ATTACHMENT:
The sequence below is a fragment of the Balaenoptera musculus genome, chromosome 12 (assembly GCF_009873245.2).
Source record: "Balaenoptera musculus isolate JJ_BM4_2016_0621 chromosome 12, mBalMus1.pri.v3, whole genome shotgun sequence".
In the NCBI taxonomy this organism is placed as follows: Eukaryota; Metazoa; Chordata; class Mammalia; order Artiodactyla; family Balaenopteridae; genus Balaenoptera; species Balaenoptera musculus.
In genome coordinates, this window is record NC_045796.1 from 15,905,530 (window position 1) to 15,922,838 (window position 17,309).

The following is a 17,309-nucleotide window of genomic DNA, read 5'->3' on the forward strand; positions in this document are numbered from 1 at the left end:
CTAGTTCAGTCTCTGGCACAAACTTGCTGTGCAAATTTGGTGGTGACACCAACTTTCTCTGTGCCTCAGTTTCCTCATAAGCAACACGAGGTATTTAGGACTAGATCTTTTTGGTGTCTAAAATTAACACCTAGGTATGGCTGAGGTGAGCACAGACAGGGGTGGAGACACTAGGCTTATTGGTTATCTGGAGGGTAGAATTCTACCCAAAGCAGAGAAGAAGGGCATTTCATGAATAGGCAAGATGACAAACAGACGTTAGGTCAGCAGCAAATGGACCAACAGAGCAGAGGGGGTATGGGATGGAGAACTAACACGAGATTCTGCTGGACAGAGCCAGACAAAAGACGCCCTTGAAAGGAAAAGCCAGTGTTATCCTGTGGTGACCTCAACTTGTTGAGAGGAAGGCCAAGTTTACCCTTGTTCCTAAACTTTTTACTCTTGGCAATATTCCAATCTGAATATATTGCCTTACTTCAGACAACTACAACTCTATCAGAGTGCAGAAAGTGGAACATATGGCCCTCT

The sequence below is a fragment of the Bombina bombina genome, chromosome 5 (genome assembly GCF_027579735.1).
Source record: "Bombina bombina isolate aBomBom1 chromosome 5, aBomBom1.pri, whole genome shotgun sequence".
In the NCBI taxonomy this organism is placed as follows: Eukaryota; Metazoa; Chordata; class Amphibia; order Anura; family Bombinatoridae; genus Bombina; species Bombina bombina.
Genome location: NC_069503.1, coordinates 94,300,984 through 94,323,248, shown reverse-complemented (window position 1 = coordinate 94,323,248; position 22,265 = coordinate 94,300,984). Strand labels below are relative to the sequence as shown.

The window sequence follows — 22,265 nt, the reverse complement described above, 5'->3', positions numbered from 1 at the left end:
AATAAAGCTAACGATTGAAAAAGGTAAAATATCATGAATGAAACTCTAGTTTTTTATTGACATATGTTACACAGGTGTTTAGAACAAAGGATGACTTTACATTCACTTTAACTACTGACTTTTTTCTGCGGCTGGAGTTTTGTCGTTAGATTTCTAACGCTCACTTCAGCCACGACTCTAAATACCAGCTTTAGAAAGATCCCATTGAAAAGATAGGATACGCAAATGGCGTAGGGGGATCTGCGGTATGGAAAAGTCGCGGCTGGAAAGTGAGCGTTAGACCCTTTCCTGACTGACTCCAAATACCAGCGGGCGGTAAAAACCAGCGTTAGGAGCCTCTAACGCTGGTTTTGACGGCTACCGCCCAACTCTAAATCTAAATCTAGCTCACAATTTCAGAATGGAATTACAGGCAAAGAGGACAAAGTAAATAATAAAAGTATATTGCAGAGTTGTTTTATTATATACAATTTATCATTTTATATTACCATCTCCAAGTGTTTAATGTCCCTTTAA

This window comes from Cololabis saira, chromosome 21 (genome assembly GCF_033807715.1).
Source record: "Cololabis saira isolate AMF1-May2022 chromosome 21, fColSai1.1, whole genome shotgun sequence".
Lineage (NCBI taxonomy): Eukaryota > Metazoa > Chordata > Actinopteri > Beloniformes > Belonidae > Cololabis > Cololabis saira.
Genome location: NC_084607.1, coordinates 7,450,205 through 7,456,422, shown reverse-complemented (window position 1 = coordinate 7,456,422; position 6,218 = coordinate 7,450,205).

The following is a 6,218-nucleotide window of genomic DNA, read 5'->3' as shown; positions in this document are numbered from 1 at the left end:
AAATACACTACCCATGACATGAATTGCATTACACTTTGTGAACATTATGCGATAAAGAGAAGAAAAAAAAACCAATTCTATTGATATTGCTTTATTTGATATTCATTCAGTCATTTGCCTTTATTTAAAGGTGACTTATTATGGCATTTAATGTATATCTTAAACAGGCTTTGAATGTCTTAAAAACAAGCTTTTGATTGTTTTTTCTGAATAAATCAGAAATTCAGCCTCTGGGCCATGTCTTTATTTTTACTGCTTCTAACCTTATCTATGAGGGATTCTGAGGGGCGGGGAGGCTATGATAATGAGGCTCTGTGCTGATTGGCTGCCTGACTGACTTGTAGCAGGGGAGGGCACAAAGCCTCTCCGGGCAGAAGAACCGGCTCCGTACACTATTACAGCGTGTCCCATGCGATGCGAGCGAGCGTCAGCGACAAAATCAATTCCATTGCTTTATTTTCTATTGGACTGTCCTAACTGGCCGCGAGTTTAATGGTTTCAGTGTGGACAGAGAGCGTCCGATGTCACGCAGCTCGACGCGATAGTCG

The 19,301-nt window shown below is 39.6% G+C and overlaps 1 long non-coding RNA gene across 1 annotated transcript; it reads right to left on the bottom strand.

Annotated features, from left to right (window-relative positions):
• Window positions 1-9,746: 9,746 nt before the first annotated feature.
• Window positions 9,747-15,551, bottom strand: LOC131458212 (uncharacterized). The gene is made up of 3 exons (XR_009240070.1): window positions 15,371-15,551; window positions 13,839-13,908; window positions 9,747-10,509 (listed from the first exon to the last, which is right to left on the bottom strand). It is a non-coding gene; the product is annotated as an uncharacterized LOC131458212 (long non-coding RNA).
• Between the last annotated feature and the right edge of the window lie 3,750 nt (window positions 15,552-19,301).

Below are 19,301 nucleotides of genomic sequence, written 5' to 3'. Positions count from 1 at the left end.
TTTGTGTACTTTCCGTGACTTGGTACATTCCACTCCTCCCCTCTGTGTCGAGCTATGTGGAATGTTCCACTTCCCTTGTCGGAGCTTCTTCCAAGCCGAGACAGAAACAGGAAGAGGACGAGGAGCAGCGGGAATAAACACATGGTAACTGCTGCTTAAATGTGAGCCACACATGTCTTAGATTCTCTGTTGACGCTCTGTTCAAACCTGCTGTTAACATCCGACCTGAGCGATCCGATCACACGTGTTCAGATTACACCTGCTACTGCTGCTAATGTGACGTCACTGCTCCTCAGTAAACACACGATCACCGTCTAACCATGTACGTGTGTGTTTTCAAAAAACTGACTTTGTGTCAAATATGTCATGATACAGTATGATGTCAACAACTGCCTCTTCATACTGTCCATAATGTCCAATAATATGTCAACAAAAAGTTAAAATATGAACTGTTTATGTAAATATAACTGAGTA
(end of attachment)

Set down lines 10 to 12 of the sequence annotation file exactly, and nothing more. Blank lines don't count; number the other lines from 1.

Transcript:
Genome location: NC_069503.1, coordinates 94,300,984 through 94,323,248, shown reverse-complemented (window position 1 = coordinate 94,323,248; position 22,265 = coordinate 94,300,984). Strand labels below are relative to the sequence as shown.

The window sequence follows — 22,265 nt, the reverse complement described above, 5'->3', positions numbered from 1 at the left end:
AATAAAGCTAACGATTGAAAAAGGTAAAATATCATGAATGAAACTCTAGTTTTTTATTGACATATGTTACACAGGTGTTTAGAACAAAGGATGACTTTACATTCACTTTAACTACTGACTTTTTTCTGCGGCTGGAGTTTTGTCGTTAGATTTCTAACGCTCACTTCAGCCACGACTCTAAATACCAGCTTTAGAAAGATCCCATTGAAAAGATAGGATACGCAAATGGCGTAGGGGGATCTGCGGTATGGAAAAGTCGCGGCTGGAAAGTGAGCGTTAGACCCTTTCCTGACTGACTCCAAATACCAGCGGGCGGTAAAAACCAGCGTTAGGAGCCTCTAACGCTGGTTTTGACGGCTACCGCCCAACTCTAAATCTAAATCTAGCTCACAATTTCAGAATGGAATTACAGGCAAAGAGGACAAAGTAAATAATAAAAGTATATTGCAGAGTTGTTTTATTATATACAATTTATCATTTTATATTACCATCTCCAAGTGTTTAATGTCCCTTTAA